If all you're after is the SEO effect then your articles links being nofollow will be of importance to you, but if the article itself can 1) earn you money and 2) get real people clicking through, then 2 outta 3 ain't bad.

Don't, whatever you don't, just republish your existing article and throw in a link to the very same article. It won't be doing your visitor any favors. They have, after all, just read the article. Why would they want to click through and see the exact same thing? So I often write an article dealing with a different aspect. Or for instance, If I want have a hub on Julius Caesar, I publish an article on his heir Augustus somewhere else, and when Julius Caesar is mentioned in the article I can highlight his name, and link through to the hub.

I know as a web surfer that's what I like to see. An educational ride that will increase my knowledge. Be good to your audience. They're the ones that might end up clicking on the contextual ads or buy a product. And that's why you're doing this whole backlinking thing anyway.

How Can I Increase My Backlinks?

We've mentioned a few ways, here I'll list them. No doubt there are more, if you've got an idea of one or a favorite method, share it with the rest of us in the Comments below.

  • Starting your own Blog
  • Publish other Articles
  • Leave an honest and heartfelt comment on a persons Guestbook. But avoid posting any links in the comment, rely only on the one that is requested along with your name and email address.

And remember...

Avoid spamming.


This website uses cookies

As a user in the EEA, your approval is needed on a few things. To provide a better website experience, uses cookies (and other similar technologies) and may collect, process, and share personal data. Please choose which areas of our service you consent to our doing so.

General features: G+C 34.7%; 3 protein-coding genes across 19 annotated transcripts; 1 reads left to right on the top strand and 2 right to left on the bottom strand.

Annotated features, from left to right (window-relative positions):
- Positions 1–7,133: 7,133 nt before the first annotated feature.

For more information on managing or withdrawing consents and how we handle data, visit our Privacy Policy at:

Show Details
HubPages Device IDThis is used to identify particular browsers or devices when the access the service, and is used for security reasons.
LoginThis is necessary to sign in to the HubPages Service.
Google RecaptchaThis is used to prevent bots and spam. (Privacy Policy)
AkismetThis is used to detect comment spam. (Privacy Policy)
HubPages Google AnalyticsThis is used to provide data on traffic to our website, all personally identifyable data is anonymized. (Privacy Policy)
HubPages Traffic PixelThis is used to collect data on traffic to articles and other pages on our site. Unless you are signed in to a HubPages account, all personally identifiable information is anonymized.
Amazon Web ServicesThis is a cloud services platform that we used to host our service. (Privacy Policy)
CloudflareThis is a cloud CDN service that we use to efficiently deliver files required for our service to operate such as javascript, cascading style sheets, images, and videos. (Privacy Policy)
Google Hosted LibrariesJavascript software libraries such as jQuery are loaded at endpoints on the or domains, for performance and efficiency reasons. (Privacy Policy)